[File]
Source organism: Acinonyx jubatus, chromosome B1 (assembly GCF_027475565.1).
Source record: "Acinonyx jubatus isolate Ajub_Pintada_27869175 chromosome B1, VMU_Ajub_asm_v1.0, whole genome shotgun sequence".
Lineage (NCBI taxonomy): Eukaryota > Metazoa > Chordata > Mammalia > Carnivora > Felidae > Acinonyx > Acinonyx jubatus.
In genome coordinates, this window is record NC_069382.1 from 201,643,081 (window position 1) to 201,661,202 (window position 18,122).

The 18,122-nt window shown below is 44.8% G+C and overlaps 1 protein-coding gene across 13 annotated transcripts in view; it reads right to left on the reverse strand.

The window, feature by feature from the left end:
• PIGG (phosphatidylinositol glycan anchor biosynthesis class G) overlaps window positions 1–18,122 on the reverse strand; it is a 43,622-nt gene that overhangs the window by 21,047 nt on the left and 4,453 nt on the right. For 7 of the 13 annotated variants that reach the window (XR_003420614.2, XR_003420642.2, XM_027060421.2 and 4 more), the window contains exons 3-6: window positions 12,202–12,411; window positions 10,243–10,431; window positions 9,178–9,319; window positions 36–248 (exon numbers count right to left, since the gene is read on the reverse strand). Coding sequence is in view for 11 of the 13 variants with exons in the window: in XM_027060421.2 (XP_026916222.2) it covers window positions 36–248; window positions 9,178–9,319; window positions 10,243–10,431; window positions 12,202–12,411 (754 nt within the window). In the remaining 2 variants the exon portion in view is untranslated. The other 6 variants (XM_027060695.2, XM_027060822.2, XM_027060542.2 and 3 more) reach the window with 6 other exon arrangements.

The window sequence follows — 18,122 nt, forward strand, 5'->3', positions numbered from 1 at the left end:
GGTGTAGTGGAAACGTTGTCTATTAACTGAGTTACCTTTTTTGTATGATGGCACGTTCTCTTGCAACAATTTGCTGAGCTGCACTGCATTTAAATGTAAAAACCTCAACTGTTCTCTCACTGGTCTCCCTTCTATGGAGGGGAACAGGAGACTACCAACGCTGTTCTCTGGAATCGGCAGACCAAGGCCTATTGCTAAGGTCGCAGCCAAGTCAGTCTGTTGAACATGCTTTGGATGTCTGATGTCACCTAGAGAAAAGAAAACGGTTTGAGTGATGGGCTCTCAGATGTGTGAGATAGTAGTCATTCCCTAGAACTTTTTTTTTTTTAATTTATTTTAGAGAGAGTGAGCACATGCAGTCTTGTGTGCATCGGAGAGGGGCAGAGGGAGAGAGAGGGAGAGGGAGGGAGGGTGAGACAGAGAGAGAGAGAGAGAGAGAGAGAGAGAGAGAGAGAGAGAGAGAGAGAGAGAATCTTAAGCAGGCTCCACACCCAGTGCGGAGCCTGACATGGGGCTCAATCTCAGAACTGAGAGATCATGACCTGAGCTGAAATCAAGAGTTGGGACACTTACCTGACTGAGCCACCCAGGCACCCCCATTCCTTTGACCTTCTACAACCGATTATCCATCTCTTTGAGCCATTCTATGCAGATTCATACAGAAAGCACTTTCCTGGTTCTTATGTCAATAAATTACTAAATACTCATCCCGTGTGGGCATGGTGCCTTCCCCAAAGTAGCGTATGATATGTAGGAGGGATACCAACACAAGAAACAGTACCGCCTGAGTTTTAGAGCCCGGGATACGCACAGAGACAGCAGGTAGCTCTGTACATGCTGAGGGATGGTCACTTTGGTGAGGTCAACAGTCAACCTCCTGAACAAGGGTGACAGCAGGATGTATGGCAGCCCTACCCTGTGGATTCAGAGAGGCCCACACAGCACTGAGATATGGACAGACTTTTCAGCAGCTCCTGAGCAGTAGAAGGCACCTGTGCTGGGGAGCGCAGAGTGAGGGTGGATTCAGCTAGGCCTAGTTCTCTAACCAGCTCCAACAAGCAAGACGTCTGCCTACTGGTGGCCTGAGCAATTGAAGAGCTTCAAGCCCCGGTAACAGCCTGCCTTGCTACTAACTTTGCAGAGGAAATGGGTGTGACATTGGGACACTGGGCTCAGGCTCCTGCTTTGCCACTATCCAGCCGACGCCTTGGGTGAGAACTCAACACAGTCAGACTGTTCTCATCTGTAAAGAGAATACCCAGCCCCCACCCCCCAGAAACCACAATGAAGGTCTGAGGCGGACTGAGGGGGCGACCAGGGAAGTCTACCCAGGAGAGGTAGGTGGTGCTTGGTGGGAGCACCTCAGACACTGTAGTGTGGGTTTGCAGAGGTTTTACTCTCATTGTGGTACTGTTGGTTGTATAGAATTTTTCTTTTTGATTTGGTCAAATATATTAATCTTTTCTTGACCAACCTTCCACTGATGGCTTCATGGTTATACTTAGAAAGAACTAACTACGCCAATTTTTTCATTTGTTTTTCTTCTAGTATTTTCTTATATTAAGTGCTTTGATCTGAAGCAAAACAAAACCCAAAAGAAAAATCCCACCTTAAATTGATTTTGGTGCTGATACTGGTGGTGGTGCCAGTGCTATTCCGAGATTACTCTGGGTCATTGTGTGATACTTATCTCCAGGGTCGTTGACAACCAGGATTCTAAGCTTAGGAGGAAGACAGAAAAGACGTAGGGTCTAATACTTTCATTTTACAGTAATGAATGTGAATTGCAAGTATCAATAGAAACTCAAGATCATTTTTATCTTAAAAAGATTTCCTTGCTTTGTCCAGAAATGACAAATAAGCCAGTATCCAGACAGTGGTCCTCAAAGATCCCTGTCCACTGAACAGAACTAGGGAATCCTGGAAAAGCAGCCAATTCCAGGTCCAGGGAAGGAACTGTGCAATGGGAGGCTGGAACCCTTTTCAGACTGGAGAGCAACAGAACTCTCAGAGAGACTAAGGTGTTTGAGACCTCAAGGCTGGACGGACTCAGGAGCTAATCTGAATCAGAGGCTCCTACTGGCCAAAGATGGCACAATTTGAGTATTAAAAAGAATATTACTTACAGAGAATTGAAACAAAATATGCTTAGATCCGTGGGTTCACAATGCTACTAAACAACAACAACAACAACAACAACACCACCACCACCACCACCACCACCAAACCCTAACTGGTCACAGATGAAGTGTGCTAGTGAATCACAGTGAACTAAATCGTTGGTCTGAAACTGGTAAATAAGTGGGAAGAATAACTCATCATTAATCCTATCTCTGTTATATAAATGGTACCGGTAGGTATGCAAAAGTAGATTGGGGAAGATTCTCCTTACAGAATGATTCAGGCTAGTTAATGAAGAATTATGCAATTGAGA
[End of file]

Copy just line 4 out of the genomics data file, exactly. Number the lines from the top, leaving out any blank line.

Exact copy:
In genome coordinates, this window is record NC_069382.1 from 201,643,081 (window position 1) to 201,661,202 (window position 18,122).